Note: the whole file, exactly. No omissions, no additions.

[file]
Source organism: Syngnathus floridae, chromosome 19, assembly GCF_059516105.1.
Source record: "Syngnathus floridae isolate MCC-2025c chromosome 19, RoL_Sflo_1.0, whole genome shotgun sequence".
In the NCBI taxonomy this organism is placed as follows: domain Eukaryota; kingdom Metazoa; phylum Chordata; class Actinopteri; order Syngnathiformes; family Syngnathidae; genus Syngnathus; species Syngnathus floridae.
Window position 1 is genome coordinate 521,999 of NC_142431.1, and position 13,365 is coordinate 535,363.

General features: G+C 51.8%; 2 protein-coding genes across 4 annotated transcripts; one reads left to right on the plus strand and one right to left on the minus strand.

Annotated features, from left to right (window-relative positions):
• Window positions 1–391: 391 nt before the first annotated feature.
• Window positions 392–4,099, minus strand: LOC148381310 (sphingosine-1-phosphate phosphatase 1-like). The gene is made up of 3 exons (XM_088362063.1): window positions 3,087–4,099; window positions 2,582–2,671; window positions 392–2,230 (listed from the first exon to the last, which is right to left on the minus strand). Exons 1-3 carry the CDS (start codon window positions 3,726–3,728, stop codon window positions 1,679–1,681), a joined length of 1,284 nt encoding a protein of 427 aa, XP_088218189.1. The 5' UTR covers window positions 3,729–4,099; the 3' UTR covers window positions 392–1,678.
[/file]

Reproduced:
Source organism: Syngnathus floridae, chromosome 19, assembly GCF_059516105.1.
Source record: "Syngnathus floridae isolate MCC-2025c chromosome 19, RoL_Sflo_1.0, whole genome shotgun sequence".
In the NCBI taxonomy this organism is placed as follows: domain Eukaryota; kingdom Metazoa; phylum Chordata; class Actinopteri; order Syngnathiformes; family Syngnathidae; genus Syngnathus; species Syngnathus floridae.
Window position 1 is genome coordinate 521,999 of NC_142431.1, and position 13,365 is coordinate 535,363.

General features: G+C 51.8%; 2 protein-coding genes across 4 annotated transcripts; one reads left to right on the plus strand and one right to left on the minus strand.

Annotated features, from left to right (window-relative positions):
• Window positions 1–391: 391 nt before the first annotated feature.
• Window positions 392–4,099, minus strand: LOC148381310 (sphingosine-1-phosphate phosphatase 1-like). The gene is made up of 3 exons (XM_088362063.1): window positions 3,087–4,099; window positions 2,582–2,671; window positions 392–2,230 (listed from the first exon to the last, which is right to left on the minus strand). Exons 1-3 carry the CDS (start codon window positions 3,726–3,728, stop codon window positions 1,679–1,681), a joined length of 1,284 nt encoding a protein of 427 aa, XP_088218189.1. The 5' UTR covers window positions 3,729–4,099; the 3' UTR covers window positions 392–1,678.